Clemens was born in Gollnow (now Goleniów) near Stettin (now Szczecin) in Pomerania, to a poor Saxon weaver, Johan David Clemens, and his wife Anna Francken. The father, along with his son Johan, moved to Copenhagen when the boy was still quite young.
He sought to begin his training at the Royal Danish Academy of Art (Det Kongelige Danske Kunstakademi) already in 1760 at the age of 11. He enrolled for training, but was rejected by Drawing Master Hans Clio as being too young and little. Sculptor Simon Carl Stanley took an interest in the child, and with his help Johan came into the School of Drawing in 1761. He trained both as a decorative painter, and as a craftsman painter.
In 1764 at the age of 15 Clemens was in training under an alcoholic painting master, where he was put to work with simple decorations work. When he became a painting apprentice he came into training at Johan Edvard Mandelberg's studio. Mandelberg used many talented apprentices to carry out his numerous projects. It was here that Clemens came to know Nikolaj Abraham Abildgaard, Frederik Ludvig Bradt, Johannes Samuel Lymann and other talented young talents from the Art Academy, some of whom would achieve great fame and position in the years to come.
In 1765 he had already won both the Academy's small and large silver medallions. Jacques Saly, the Academy's Director, advised the boy to become a sculptor, but he was interested in becoming a copperplate etcher. He was recommended to train under Johan Martin Preisler, but Preisler showed no interest in him until Clemens made a print based on an etching by Jean Daullé. Impressed by this work, Preisler became Clemens' devoted friend and protector. Clemens trained under Preisler between ca. 1769-1770.
He soon won another influential protector, theatrical painter Peter Cramer, who recommended him to sculptor Johannes Wiedewelt. Clemens made etchings based on Wiedewelt's illustrations for a deluxe edition of Ludvig Holberg's "Peder Paars" in 1772, giving the youngster a decent income in which to support himself and his father. Wiedewelt became his lifelong friend and patron, and additional book assignments followed closely.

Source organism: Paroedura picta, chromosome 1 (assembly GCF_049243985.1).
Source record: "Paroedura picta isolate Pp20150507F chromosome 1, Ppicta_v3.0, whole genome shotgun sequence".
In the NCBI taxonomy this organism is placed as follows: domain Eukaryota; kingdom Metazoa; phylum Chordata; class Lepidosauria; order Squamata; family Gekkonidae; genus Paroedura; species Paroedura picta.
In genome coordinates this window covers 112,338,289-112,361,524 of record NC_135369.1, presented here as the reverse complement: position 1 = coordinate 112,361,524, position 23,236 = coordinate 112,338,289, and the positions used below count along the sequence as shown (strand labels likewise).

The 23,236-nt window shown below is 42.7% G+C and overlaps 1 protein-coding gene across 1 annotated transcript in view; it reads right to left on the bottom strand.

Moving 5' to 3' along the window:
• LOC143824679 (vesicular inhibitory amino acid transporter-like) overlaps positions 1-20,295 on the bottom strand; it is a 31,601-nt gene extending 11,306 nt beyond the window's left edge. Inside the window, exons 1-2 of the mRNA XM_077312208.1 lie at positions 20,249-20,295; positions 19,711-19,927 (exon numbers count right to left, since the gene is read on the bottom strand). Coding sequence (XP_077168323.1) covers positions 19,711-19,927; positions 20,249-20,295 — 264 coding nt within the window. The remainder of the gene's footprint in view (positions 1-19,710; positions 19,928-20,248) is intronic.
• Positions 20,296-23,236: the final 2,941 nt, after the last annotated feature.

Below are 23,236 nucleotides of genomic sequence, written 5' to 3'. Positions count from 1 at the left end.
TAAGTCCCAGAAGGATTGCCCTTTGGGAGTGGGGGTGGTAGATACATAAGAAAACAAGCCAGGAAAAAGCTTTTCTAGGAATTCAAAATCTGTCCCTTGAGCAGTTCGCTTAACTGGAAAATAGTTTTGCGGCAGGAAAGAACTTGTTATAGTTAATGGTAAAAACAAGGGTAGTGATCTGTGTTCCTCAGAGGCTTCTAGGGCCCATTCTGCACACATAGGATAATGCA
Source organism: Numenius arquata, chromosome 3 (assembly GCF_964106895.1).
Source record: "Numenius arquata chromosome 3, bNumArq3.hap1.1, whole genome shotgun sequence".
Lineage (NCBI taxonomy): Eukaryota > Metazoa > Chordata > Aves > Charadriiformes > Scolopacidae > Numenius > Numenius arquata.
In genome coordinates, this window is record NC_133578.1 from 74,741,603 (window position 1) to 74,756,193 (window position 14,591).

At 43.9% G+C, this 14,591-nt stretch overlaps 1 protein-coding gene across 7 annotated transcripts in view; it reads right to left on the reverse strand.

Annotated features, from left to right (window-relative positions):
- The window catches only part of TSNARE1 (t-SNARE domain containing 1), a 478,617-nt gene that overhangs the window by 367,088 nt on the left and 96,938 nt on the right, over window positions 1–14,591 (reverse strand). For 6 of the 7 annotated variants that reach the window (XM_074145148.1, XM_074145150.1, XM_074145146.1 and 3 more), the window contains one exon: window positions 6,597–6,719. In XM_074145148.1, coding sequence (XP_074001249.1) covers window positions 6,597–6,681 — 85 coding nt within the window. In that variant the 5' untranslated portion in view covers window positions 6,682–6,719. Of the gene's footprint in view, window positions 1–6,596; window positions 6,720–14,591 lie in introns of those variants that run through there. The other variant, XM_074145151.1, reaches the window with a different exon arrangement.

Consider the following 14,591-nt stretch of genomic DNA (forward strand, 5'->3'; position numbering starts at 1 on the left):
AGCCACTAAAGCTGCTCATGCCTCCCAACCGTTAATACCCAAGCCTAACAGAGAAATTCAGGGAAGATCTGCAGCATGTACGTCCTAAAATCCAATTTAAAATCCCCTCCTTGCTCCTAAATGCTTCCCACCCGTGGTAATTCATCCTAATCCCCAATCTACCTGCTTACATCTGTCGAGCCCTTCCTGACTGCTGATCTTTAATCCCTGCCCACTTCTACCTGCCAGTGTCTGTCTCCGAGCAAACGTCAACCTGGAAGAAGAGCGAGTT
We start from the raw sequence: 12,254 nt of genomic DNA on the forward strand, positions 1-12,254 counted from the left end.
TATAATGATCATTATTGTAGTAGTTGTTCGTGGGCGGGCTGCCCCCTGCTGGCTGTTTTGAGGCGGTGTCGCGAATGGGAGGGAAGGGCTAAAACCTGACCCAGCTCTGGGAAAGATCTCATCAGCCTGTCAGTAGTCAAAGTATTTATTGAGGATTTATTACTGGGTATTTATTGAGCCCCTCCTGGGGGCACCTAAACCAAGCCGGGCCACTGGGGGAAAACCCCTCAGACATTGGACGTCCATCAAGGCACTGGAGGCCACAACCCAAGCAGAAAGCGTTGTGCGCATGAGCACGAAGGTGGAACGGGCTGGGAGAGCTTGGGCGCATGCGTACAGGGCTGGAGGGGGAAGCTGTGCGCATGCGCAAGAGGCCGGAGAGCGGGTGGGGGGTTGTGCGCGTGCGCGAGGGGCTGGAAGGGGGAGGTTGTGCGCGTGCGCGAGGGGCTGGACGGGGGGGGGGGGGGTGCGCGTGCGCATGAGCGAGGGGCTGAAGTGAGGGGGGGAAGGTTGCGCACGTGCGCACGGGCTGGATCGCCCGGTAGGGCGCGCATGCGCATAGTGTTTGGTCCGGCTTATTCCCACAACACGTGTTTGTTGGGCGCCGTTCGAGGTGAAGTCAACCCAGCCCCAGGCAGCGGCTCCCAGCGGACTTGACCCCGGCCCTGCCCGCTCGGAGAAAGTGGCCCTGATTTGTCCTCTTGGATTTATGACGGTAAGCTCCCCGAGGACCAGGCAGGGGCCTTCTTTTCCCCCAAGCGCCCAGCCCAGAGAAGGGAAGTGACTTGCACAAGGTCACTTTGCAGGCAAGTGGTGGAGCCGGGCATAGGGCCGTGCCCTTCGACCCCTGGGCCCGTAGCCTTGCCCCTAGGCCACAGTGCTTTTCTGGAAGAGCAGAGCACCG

With Wiedewelt's help Clemens received a four-year travel stipend and was able to leave Copenhagen in 1774. We went directly to Paris, where he was influenced by the technique and style of Charles-Nicolas Cochin. Clemens was productive and etched many portraits during his stay in Paris. He also became engaged to Marie Jeanne Crevoisier while there.
He developed such a glowing reputation as an artist in Paris that the Academy soon offered to take him on as a member, provided he produced a new, quality work for his application piece. At the same time his travel stipend was running out. He requested permission to stay, and was denied it because "certain important people" wanted Clemens to return to Copenhagen to etch plates for a royal project. Clemens ignored this order and remained, at least until he received a formal order to return. His friends in Copenhagen, however, managed to get him permission for a stopover in Switzerland on his travel home.
Clemens left Paris in 1777 along with Jens Juel and Simon Malgo, and traveled to Geneva, where he made vignettes for Charles Bonnet's "Oeuvres d'histoire naturelle et de philosophie " and an etching based on Jens Juel's portrait of Bonnet. The portrait drew a lot of attention to Clemens' skills, and led to a lifelong collaboration between the two artists.
He returned to Copenhagen in autumn 1778 where his elderly father was sick and decrepit.
In 1779 he was named royal engraver, with the helpful support of Wiedewelt, and received an annual wage by which he could support a family. Along with Juel, who was named to royal painter for the court the following year, he was kept busy making portraits for the royal family and nobility over the next ten years.
He returned to Paris to marry fiancée, Marie Jeanne Crevoisier, on August 27, 1781. They moved together back to Copenhagen. He taught his new wife, already artistically inclined, the art of copperplate etching, and she became quite proficient at it. Marie Jeanne quickly fell into the Danish artistic milieu.
Clemens' father died in 1782. That same year Marie Jeanne received an invitation of her own to join the Art Academy as pastel painter. She was one of the first women to receive the honor. She, however, never delivered her assigned submission work to the Academy, and therefore never fulfilled the conditions for membership.